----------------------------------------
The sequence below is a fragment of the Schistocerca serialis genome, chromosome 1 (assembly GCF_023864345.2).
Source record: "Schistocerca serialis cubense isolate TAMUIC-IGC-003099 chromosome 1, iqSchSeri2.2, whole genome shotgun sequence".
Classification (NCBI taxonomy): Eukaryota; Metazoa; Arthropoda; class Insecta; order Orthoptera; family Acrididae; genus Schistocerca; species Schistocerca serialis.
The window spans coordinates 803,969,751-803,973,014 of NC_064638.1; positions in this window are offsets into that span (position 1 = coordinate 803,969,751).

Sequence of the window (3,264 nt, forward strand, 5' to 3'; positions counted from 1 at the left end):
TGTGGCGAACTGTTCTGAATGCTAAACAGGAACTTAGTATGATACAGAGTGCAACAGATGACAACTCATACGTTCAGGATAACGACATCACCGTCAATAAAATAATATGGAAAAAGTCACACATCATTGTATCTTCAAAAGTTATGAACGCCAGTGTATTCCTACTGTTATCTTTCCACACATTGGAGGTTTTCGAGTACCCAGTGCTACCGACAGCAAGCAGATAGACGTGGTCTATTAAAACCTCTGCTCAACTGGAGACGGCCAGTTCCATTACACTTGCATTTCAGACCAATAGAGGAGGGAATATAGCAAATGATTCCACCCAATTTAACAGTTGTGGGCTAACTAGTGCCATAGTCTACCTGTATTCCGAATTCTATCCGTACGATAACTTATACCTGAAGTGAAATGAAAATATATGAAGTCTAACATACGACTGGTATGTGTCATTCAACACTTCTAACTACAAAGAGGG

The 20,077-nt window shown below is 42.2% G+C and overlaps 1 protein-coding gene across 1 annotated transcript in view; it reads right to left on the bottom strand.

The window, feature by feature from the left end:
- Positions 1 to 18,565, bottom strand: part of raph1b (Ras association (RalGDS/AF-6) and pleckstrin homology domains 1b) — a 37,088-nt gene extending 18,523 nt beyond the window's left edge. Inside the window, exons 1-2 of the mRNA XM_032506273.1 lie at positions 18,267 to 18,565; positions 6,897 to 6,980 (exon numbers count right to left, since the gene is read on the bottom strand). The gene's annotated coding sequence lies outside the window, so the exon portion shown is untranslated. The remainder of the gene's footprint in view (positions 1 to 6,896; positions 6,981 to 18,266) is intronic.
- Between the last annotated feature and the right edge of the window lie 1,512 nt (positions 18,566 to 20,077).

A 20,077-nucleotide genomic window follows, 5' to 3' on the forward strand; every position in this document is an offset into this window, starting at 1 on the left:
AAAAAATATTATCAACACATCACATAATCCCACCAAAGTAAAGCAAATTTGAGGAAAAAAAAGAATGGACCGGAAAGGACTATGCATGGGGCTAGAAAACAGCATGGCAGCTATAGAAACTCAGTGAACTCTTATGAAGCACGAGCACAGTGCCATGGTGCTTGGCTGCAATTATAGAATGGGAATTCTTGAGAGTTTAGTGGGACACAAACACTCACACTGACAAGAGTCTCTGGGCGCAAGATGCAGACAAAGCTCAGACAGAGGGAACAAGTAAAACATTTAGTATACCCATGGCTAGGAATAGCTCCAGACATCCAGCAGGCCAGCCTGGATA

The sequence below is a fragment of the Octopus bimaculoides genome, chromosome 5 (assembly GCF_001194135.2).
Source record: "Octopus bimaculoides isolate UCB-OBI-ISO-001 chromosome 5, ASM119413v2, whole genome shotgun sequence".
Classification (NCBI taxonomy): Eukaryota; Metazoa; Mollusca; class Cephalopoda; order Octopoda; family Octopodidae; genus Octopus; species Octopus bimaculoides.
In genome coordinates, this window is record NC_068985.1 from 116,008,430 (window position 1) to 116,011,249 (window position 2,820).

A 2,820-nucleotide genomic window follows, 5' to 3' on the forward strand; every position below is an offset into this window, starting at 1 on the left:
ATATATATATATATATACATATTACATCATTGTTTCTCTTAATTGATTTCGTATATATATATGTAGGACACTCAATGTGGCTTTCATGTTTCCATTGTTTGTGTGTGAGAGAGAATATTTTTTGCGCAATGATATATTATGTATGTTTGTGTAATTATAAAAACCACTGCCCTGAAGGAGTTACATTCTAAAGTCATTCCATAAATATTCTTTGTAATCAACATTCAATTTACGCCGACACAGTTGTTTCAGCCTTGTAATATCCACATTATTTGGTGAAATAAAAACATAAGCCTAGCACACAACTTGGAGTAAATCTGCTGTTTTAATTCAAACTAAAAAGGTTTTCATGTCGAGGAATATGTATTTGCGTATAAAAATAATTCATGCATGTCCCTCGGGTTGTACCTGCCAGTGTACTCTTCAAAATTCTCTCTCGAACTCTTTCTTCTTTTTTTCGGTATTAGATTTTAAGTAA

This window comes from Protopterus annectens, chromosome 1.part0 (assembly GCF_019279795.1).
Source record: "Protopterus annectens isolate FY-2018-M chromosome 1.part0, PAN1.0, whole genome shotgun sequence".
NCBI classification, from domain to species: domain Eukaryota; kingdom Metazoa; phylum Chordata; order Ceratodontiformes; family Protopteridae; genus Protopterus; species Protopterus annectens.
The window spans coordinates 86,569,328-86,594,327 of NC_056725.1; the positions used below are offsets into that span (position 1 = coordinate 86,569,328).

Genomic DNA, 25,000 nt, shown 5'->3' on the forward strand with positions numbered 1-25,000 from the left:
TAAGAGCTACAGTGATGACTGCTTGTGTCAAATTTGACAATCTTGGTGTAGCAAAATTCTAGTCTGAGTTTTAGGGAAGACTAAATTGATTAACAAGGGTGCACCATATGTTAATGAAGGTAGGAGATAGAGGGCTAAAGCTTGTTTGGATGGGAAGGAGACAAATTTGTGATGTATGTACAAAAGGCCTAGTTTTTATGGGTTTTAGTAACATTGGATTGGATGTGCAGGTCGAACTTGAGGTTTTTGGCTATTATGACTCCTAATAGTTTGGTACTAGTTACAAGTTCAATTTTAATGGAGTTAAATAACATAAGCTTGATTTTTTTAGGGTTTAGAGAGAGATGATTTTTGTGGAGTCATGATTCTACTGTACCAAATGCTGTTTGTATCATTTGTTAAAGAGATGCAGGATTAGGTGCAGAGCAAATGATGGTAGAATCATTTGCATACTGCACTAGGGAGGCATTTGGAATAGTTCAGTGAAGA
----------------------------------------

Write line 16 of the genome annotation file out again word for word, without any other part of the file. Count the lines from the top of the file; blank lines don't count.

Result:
In genome coordinates, this window is record NC_068985.1 from 116,008,430 (window position 1) to 116,011,249 (window position 2,820).